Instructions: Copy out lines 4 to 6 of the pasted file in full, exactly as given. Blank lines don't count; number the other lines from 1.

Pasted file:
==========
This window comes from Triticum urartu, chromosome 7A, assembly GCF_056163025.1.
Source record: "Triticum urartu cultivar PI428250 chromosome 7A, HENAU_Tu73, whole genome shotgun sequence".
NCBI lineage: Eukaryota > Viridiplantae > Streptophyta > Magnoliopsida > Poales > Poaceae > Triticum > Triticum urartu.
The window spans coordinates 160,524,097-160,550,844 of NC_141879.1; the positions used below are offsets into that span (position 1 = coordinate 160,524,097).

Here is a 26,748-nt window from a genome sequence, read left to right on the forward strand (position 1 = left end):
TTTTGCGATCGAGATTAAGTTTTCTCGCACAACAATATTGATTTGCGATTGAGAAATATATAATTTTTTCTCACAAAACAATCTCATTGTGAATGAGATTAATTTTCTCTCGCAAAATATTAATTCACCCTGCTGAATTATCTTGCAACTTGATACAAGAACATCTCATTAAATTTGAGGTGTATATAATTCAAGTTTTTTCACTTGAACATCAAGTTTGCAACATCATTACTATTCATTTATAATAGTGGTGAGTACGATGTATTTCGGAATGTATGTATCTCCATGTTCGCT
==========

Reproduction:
The window spans coordinates 160,524,097-160,550,844 of NC_141879.1; the positions used below are offsets into that span (position 1 = coordinate 160,524,097).

Here is a 26,748-nt window from a genome sequence, read left to right on the forward strand (position 1 = left end):
TTTTGCGATCGAGATTAAGTTTTCTCGCACAACAATATTGATTTGCGATTGAGAAATATATAATTTTTTCTCACAAAACAATCTCATTGTGAATGAGATTAATTTTCTCTCGCAAAATATTAATTCACCCTGCTGAATTATCTTGCAACTTGATACAAGAACATCTCATTAAATTTGAGGTGTATATAATTCAAGTTTTTTCACTTGAACATCAAGTTTGCAACATCATTACTATTCATTTATAATAGTGGTGAGTACGATGTATTTCGGAATGTATGTATCTCCATGTTCGCT